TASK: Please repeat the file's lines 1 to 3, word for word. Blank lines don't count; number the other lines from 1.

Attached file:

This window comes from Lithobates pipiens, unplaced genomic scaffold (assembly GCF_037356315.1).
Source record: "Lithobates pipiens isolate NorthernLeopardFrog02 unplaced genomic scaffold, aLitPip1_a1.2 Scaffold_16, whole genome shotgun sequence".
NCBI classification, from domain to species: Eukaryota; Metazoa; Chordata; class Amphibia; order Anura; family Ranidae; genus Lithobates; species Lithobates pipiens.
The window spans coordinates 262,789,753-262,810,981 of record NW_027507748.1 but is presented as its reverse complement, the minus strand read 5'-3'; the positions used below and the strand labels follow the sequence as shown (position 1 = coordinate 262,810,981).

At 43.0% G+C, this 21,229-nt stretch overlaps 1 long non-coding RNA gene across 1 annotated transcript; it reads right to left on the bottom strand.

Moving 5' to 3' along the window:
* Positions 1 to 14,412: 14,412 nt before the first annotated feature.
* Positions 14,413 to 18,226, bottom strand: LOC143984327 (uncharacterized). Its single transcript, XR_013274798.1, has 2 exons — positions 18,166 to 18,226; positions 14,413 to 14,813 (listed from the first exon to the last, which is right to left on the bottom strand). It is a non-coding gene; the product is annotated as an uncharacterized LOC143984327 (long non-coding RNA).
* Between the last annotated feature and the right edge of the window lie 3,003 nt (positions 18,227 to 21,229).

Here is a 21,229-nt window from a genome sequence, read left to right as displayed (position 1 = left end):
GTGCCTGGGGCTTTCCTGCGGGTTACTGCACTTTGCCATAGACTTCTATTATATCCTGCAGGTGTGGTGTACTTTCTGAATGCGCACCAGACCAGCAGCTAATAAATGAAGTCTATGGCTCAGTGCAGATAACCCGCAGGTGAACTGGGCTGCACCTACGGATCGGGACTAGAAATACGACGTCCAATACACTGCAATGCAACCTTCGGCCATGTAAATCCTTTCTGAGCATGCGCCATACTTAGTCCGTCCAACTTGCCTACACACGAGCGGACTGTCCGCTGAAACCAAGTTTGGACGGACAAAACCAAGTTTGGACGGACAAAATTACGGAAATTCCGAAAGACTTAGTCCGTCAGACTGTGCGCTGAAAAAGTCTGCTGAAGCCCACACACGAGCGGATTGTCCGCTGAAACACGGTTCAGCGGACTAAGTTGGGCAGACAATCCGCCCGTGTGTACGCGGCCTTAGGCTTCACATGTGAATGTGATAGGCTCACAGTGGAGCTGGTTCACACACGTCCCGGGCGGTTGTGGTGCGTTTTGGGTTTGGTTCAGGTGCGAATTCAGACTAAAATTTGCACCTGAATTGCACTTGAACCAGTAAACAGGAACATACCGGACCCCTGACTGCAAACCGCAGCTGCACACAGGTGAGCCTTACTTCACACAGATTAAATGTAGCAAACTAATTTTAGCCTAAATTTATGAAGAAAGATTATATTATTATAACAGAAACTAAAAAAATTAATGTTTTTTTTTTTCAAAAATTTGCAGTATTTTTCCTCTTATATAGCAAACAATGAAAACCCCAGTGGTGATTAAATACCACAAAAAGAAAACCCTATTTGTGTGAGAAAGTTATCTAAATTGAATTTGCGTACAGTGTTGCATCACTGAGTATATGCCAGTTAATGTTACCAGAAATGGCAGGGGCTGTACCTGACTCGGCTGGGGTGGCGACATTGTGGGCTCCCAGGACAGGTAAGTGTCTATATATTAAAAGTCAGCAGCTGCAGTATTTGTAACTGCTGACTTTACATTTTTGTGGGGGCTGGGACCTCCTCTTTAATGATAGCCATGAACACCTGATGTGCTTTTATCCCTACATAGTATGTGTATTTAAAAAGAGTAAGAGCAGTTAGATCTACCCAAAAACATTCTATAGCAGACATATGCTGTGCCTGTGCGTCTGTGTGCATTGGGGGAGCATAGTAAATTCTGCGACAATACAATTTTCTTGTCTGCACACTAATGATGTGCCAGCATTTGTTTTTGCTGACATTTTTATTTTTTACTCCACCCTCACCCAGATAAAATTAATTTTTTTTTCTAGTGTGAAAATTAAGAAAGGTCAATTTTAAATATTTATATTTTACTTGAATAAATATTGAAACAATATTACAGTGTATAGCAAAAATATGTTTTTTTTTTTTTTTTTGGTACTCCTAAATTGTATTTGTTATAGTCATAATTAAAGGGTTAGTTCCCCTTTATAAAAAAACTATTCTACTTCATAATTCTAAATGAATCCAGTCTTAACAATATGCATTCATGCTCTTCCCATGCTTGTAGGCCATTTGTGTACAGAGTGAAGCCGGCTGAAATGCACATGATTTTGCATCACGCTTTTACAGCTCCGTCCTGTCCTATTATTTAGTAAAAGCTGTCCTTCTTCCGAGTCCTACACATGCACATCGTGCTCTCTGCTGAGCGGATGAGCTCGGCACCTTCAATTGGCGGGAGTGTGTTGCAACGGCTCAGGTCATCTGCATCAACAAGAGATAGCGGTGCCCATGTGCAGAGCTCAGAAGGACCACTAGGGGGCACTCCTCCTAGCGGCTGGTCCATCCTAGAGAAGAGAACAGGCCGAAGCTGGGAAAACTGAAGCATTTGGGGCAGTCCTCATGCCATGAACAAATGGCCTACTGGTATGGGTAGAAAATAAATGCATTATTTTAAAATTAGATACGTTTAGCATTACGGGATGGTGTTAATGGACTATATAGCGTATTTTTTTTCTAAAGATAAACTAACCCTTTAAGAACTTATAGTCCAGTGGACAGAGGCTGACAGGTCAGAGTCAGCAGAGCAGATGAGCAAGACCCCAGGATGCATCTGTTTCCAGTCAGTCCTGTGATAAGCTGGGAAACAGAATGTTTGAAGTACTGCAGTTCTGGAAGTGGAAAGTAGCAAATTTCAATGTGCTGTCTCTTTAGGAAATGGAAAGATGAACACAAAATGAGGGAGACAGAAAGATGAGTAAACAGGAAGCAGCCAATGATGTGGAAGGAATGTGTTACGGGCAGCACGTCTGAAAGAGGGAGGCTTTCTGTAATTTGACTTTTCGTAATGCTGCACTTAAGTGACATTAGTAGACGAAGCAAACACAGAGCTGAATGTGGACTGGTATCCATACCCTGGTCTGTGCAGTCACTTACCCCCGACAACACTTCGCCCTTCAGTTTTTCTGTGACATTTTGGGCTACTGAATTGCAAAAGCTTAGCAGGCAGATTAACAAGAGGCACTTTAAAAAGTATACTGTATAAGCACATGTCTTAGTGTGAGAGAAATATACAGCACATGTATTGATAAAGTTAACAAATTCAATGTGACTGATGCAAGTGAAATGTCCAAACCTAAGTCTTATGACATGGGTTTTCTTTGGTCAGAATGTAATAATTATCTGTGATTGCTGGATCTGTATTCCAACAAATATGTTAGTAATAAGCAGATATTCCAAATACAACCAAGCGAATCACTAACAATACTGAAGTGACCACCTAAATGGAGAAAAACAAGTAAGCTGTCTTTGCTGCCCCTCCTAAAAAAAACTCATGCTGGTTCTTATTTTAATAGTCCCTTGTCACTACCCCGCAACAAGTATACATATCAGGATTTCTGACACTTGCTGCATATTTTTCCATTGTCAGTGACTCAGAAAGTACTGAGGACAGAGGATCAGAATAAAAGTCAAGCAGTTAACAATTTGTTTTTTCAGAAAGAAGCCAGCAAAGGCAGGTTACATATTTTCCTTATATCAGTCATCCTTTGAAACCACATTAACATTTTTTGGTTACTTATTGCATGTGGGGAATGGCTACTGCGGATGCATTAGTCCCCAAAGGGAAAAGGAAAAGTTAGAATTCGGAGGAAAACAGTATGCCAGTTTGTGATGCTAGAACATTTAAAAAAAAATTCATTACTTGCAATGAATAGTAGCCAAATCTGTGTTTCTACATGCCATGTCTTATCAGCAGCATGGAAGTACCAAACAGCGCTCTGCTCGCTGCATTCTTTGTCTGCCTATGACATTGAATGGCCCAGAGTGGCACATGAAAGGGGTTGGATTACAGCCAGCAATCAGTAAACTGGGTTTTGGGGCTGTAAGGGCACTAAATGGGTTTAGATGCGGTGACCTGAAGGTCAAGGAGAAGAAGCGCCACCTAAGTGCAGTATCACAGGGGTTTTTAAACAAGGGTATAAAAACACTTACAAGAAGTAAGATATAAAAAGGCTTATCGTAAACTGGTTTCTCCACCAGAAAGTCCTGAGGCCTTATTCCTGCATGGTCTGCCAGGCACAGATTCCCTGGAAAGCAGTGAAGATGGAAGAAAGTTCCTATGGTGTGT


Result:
This window comes from Lithobates pipiens, unplaced genomic scaffold (assembly GCF_037356315.1).
Source record: "Lithobates pipiens isolate NorthernLeopardFrog02 unplaced genomic scaffold, aLitPip1_a1.2 Scaffold_16, whole genome shotgun sequence".
NCBI classification, from domain to species: Eukaryota; Metazoa; Chordata; class Amphibia; order Anura; family Ranidae; genus Lithobates; species Lithobates pipiens.